Results of federally required testing of the city's drinking water have Provo officials boasting of some of the cleanest water in the country.

"Best water west of New Jersey," pronounced Mayor Joe Jenkins as the test results were reported to the City Council.The city tested water samples taken from 23 points throughout Provo's culinary water system for chemicals. The tests are required by the federal Safe Drinking Water Act as amended in 1986, said Public Works Director Merrill Bingham.

None of the 59 chemicals the Environmental Protection Agency requires cities to monitor in drinking water were detected in the Provo samples. The city voluntarily tested for another 23 chemicals the EPA does not require to be monitored, and none of those was detected either, Bingham said.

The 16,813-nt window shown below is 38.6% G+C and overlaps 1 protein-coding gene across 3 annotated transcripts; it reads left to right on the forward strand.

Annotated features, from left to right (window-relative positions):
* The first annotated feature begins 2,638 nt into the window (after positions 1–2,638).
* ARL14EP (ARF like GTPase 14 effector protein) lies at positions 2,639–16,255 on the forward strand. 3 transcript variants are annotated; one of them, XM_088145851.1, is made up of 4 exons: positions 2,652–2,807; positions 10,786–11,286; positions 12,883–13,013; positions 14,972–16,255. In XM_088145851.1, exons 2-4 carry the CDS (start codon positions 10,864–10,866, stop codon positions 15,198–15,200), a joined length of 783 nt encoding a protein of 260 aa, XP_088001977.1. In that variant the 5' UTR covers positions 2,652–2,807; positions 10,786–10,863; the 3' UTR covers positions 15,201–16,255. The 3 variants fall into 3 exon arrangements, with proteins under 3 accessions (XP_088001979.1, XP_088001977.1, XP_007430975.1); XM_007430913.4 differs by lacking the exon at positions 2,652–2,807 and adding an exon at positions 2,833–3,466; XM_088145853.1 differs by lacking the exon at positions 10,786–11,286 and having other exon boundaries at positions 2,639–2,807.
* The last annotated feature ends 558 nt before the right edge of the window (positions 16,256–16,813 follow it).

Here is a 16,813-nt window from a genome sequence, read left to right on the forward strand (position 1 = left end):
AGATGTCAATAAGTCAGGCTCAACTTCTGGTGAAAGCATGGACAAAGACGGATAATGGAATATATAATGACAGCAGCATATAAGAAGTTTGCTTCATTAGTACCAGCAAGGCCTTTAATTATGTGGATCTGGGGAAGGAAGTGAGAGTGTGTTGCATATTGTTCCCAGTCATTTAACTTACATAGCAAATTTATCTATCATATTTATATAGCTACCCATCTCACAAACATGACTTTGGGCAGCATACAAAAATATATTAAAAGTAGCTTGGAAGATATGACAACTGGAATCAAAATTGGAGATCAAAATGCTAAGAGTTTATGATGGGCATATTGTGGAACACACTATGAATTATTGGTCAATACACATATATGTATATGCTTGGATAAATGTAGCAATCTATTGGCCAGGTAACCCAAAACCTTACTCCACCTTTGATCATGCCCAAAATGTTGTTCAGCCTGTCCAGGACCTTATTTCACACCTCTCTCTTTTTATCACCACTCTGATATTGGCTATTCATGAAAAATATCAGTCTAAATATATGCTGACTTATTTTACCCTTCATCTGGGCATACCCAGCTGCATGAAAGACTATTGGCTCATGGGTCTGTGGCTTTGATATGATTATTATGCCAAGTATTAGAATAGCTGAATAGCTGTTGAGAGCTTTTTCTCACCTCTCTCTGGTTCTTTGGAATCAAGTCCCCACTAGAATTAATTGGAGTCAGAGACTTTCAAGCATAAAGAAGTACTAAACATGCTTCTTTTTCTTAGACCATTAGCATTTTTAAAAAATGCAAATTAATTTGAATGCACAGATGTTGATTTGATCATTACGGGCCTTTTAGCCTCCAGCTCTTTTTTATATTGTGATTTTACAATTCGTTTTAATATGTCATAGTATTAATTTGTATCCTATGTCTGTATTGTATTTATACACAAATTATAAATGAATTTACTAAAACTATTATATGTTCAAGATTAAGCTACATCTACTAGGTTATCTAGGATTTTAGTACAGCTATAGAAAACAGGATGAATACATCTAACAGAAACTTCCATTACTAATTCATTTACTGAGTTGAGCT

The detection level for most of the 83 compounds the city tested for is one-half part per billion. For some of the chemicals, current technology allowed testing for detection levels measured in parts per trillion.

Bingham described a measurement of one part per billion as roughly equivalent to an eighth of an inch of the total width of the United States from East Coast to West Coast.

"We wanted to find out where we stood in the quality of our drinking water," Bingham said. "We're fortunate our sources of supply are not susceptible to chemical contamination."

One of the few potential water-contamination threats the city does face is from leaking underground gasoline storage tanks, he said. No leaking tanks have been identified in Provo, but Jenkins recently appointed a task force to examine and report on the possible extent of that threat.

Most of the city's water supply comes from springs and wells in Provo Canyon.